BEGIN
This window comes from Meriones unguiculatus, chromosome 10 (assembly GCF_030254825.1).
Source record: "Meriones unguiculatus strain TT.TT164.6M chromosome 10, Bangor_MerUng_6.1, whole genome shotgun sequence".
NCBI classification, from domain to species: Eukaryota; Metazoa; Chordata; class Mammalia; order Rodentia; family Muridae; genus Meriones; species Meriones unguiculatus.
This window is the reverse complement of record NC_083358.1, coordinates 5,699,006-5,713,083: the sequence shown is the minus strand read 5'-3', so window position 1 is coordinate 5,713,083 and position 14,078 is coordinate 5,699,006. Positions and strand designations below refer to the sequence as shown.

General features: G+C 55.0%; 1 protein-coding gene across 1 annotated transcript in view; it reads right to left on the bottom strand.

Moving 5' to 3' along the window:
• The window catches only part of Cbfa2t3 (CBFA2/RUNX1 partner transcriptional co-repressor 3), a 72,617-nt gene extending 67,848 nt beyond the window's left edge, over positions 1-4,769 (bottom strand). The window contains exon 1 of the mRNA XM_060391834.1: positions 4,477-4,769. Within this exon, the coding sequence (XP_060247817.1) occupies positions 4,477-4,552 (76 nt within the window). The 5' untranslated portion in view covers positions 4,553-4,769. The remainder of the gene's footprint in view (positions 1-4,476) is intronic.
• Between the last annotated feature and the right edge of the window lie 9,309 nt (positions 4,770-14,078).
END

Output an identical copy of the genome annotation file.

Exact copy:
This window comes from Meriones unguiculatus, chromosome 10 (assembly GCF_030254825.1).
Source record: "Meriones unguiculatus strain TT.TT164.6M chromosome 10, Bangor_MerUng_6.1, whole genome shotgun sequence".
NCBI classification, from domain to species: Eukaryota; Metazoa; Chordata; class Mammalia; order Rodentia; family Muridae; genus Meriones; species Meriones unguiculatus.
This window is the reverse complement of record NC_083358.1, coordinates 5,699,006-5,713,083: the sequence shown is the minus strand read 5'-3', so window position 1 is coordinate 5,713,083 and position 14,078 is coordinate 5,699,006. Positions and strand designations below refer to the sequence as shown.

General features: G+C 55.0%; 1 protein-coding gene across 1 annotated transcript in view; it reads right to left on the bottom strand.

Moving 5' to 3' along the window:
• The window catches only part of Cbfa2t3 (CBFA2/RUNX1 partner transcriptional co-repressor 3), a 72,617-nt gene extending 67,848 nt beyond the window's left edge, over positions 1-4,769 (bottom strand). The window contains exon 1 of the mRNA XM_060391834.1: positions 4,477-4,769. Within this exon, the coding sequence (XP_060247817.1) occupies positions 4,477-4,552 (76 nt within the window). The 5' untranslated portion in view covers positions 4,553-4,769. The remainder of the gene's footprint in view (positions 1-4,476) is intronic.
• Between the last annotated feature and the right edge of the window lie 9,309 nt (positions 4,770-14,078).